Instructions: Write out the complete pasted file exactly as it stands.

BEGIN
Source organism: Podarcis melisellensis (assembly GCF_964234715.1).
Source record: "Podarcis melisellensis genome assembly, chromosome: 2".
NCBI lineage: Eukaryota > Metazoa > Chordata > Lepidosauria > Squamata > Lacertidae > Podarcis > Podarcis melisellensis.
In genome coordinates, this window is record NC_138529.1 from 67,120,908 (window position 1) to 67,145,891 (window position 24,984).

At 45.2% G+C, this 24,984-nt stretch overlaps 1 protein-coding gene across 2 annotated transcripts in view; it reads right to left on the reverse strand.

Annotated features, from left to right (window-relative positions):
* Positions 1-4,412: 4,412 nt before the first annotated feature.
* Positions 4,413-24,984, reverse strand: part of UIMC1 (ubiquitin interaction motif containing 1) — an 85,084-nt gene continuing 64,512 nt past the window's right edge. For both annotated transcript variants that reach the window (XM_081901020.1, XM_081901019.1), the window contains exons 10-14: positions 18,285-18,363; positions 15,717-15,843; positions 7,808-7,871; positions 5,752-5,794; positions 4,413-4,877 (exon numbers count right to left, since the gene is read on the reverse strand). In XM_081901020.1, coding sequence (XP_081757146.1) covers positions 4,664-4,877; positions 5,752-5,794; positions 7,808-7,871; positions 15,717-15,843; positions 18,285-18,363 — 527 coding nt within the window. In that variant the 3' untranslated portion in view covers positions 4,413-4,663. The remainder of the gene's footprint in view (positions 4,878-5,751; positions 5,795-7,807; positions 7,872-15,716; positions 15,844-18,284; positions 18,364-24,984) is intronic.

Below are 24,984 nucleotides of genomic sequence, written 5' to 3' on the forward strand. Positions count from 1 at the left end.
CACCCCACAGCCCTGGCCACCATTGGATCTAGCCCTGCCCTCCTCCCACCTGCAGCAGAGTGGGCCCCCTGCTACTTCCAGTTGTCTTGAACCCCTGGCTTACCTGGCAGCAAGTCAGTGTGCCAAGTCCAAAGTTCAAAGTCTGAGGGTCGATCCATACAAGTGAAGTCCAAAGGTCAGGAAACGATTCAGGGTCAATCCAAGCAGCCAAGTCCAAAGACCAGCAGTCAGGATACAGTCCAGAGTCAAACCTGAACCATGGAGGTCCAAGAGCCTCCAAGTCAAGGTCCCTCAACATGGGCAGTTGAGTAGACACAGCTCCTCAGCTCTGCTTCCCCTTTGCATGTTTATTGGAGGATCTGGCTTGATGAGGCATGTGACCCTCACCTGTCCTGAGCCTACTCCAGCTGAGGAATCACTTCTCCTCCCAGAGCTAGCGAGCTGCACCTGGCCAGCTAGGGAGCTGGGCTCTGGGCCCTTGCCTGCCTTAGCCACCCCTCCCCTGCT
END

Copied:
Source organism: Podarcis melisellensis (assembly GCF_964234715.1).
Source record: "Podarcis melisellensis genome assembly, chromosome: 2".
NCBI lineage: Eukaryota > Metazoa > Chordata > Lepidosauria > Squamata > Lacertidae > Podarcis > Podarcis melisellensis.
In genome coordinates, this window is record NC_138529.1 from 67,120,908 (window position 1) to 67,145,891 (window position 24,984).

At 45.2% G+C, this 24,984-nt stretch overlaps 1 protein-coding gene across 2 annotated transcripts in view; it reads right to left on the reverse strand.

Annotated features, from left to right (window-relative positions):
* Positions 1-4,412: 4,412 nt before the first annotated feature.
* Positions 4,413-24,984, reverse strand: part of UIMC1 (ubiquitin interaction motif containing 1) — an 85,084-nt gene continuing 64,512 nt past the window's right edge. For both annotated transcript variants that reach the window (XM_081901020.1, XM_081901019.1), the window contains exons 10-14: positions 18,285-18,363; positions 15,717-15,843; positions 7,808-7,871; positions 5,752-5,794; positions 4,413-4,877 (exon numbers count right to left, since the gene is read on the reverse strand). In XM_081901020.1, coding sequence (XP_081757146.1) covers positions 4,664-4,877; positions 5,752-5,794; positions 7,808-7,871; positions 15,717-15,843; positions 18,285-18,363 — 527 coding nt within the window. In that variant the 3' untranslated portion in view covers positions 4,413-4,663. The remainder of the gene's footprint in view (positions 4,878-5,751; positions 5,795-7,807; positions 7,872-15,716; positions 15,844-18,284; positions 18,364-24,984) is intronic.

Below are 24,984 nucleotides of genomic sequence, written 5' to 3' on the forward strand. Positions count from 1 at the left end.
CACCCCACAGCCCTGGCCACCATTGGATCTAGCCCTGCCCTCCTCCCACCTGCAGCAGAGTGGGCCCCCTGCTACTTCCAGTTGTCTTGAACCCCTGGCTTACCTGGCAGCAAGTCAGTGTGCCAAGTCCAAAGTTCAAAGTCTGAGGGTCGATCCATACAAGTGAAGTCCAAAGGTCAGGAAACGATTCAGGGTCAATCCAAGCAGCCAAGTCCAAAGACCAGCAGTCAGGATACAGTCCAGAGTCAAACCTGAACCATGGAGGTCCAAGAGCCTCCAAGTCAAGGTCCCTCAACATGGGCAGTTGAGTAGACACAGCTCCTCAGCTCTGCTTCCCCTTTGCATGTTTATTGGAGGATCTGGCTTGATGAGGCATGTGACCCTCACCTGTCCTGAGCCTACTCCAGCTGAGGAATCACTTCTCCTCCCAGAGCTAGCGAGCTGCACCTGGCCAGCTAGGGAGCTGGGCTCTGGGCCCTTGCCTGCCTTAGCCACCCCTCCCCTGCT